sábado, 22 de septiembre de 2012

the gif is dead, long live the gif

Just a couple of funny links I read last week on gifs, and embeded animations on the web.

Here's a library that uses animated gifs as a way to comunicate with browsers. gifsockets is written as a joke o proof of concept, but anyway the idea is cool.

In the last days, after the presentation of the iPhone 5, there was also some discussions around on how and why they managed to put an animation on that website that would be playable in all devices, and would be high quality and wouldn't weight too much. It's funny how we have to fight the same old problems daily, and there's no fixed solution.

<rant> New platforms are so flaky that they don't even try to comply the standards, and they evolve from naive patch to naive patch to solve immediate problems, making them more and more appart one from the other. Everything is fucking broken, and you have to be an expert even to put a short animation online. And Apple is not the only one doing these tricks.  That same hack has been used for many others. SublimeText, for example also used this trick. Very clever, but fuck, that's not blackbox abstraction, when You have to think about how your animation will be encoded when doing a web.</rant>

Well, and the appropiate HN pages, just in case you wanna dive into the comments.

martes, 18 de septiembre de 2012

emacs checking your temperature

Yesterday I was on my laptop, with the usual tools opened (that means emacs, urxvt+screen and chromium-browser).Nothing strange. I went out for a rollerskating session with a couple of friends and when I came back, the laptop was awfully warm. I mean, keyboard really hot, and when I took the laptop on my hands, it was freaking hot. Luckily it didn't melt :).  A quick glance at top(1) showed that chromium was taking all the cpu, and a big amount of memory. probably some js, who knows.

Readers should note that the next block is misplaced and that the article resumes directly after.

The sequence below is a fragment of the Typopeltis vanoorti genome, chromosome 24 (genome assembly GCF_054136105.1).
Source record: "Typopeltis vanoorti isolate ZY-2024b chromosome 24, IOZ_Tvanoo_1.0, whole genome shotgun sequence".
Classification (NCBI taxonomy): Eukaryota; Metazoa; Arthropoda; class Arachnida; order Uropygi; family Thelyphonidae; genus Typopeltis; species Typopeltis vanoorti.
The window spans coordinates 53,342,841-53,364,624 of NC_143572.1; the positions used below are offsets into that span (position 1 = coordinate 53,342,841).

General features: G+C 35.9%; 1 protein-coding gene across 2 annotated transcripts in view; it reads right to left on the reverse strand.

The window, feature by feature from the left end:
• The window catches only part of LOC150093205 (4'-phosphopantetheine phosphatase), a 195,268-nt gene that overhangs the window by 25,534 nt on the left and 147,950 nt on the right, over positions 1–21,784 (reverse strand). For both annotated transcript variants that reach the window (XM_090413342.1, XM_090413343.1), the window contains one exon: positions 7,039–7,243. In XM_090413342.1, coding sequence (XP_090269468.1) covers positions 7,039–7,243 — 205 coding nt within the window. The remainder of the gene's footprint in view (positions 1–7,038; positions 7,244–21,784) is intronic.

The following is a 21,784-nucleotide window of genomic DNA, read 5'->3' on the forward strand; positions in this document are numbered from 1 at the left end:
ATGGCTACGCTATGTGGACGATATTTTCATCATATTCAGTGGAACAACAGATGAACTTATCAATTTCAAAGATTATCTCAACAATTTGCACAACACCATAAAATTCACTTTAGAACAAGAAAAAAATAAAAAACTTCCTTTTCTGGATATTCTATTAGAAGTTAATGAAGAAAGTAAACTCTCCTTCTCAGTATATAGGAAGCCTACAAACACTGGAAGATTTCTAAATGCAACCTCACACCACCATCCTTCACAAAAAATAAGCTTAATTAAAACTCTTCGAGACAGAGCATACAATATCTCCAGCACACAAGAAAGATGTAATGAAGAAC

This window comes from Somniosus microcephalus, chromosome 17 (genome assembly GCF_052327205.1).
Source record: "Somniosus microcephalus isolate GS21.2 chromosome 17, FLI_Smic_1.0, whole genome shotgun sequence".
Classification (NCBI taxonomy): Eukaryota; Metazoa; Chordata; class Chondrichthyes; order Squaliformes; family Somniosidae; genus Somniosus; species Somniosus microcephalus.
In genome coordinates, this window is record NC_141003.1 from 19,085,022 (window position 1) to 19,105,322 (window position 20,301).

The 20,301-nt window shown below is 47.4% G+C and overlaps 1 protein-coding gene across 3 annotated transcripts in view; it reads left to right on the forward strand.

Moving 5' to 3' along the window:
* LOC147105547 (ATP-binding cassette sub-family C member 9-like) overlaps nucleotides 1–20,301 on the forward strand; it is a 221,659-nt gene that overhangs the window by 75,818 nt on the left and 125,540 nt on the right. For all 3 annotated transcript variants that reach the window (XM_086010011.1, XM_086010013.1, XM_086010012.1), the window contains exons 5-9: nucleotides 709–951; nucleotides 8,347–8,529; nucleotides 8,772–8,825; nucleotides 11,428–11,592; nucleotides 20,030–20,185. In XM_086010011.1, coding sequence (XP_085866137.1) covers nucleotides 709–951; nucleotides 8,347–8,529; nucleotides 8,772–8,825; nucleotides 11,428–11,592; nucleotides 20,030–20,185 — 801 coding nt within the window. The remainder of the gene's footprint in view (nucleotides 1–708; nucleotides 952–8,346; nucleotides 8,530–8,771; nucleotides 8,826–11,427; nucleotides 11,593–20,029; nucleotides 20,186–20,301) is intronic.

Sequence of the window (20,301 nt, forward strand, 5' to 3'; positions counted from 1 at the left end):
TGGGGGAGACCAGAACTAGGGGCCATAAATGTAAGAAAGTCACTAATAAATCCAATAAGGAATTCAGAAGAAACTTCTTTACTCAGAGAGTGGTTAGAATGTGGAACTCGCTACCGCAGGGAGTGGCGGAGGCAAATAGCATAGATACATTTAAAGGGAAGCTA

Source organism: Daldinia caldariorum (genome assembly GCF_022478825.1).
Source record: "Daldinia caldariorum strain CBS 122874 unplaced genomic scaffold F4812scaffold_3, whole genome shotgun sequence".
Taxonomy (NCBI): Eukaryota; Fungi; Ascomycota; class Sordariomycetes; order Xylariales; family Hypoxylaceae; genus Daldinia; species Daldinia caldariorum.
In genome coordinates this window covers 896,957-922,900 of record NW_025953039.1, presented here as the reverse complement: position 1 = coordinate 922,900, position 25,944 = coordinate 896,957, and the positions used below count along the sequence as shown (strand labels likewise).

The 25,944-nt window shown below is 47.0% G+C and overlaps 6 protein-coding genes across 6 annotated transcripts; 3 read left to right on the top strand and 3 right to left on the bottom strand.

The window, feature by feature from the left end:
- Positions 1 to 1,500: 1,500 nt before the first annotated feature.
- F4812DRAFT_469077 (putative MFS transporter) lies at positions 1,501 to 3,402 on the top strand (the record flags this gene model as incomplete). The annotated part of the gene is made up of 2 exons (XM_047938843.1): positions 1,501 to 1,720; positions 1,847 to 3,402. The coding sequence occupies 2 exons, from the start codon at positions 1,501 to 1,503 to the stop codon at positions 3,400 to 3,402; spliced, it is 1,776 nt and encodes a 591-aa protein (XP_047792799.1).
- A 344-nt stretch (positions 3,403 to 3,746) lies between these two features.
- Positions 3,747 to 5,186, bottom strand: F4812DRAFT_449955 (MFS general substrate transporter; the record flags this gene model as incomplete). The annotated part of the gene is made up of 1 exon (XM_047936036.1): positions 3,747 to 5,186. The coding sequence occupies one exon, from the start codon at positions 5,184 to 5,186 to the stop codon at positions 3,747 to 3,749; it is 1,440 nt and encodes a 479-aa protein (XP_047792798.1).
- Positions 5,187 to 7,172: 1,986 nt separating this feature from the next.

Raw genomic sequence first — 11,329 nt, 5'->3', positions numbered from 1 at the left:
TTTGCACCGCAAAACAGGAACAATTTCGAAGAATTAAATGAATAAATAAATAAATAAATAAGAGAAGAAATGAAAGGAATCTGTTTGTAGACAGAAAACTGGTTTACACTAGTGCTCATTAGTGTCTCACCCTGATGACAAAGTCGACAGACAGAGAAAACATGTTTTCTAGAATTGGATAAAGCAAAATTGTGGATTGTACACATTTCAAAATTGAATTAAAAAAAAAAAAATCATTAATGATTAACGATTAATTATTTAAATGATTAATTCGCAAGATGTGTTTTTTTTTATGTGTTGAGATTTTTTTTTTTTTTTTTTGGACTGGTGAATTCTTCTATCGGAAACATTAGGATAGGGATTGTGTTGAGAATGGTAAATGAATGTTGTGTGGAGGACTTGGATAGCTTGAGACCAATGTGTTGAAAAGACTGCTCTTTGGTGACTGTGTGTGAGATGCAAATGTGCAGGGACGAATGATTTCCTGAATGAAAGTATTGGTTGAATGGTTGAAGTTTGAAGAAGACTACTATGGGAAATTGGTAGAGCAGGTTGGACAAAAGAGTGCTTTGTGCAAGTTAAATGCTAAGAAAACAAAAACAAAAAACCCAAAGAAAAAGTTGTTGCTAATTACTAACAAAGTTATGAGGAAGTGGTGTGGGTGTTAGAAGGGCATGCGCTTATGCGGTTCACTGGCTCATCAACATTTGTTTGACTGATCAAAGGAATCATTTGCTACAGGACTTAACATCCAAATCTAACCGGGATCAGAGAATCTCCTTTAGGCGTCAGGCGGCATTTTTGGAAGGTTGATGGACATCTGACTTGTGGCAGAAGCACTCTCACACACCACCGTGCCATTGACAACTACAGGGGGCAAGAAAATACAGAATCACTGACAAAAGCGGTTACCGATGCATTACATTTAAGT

Just killing the offensive process made my little old thinkpad come back to normal temperature.

Then, to make sure it doesn't happen again, I wrote a little elisp script to warn me in case my lappy is warming beyond acceptable limits. Or even kill chromium-browser in case the temperature is >95C.

So here's the  code. Checking the temperature of the cpu, and acting if needed.

;;; raimonster@gmail.com
; The array returned by battery-statys-function => '((99 . "25330") (76 . "on-line") (100 . "54") (114 . "0 mW") (66 . "charged") (98 . "") (104 . "0") (109 . "0") (116 . "0:00") (112 . "97"))

(defun rgc-check-for-hotness ()
  (let ((temp (string-to-number
                (cdr (assq (string-to-char "d")
                           (and battery-status-function (funcall battery-status-function)))))))

    (cond ((> temp 95) (async-shell-command "killall -9 chromium-browser"))
          ((> temp 75) (message "FUCK! I'M HOT"))
          (t (message "ok, no problemo")))))

(defvar rgc-hot-timer nil "timer")

(defun rgc-hot-hot-hot ()
  (setq rgc-hot-timer
        (run-at-time nil (* 60 5) 'rgc-check-for-hotness)))

(defun rgc-stop-hot-checker ()
  (cancel-timer rgc-hot-timer))
As always in this blog, no rocket science, but (hopefully) useful bits of elisp.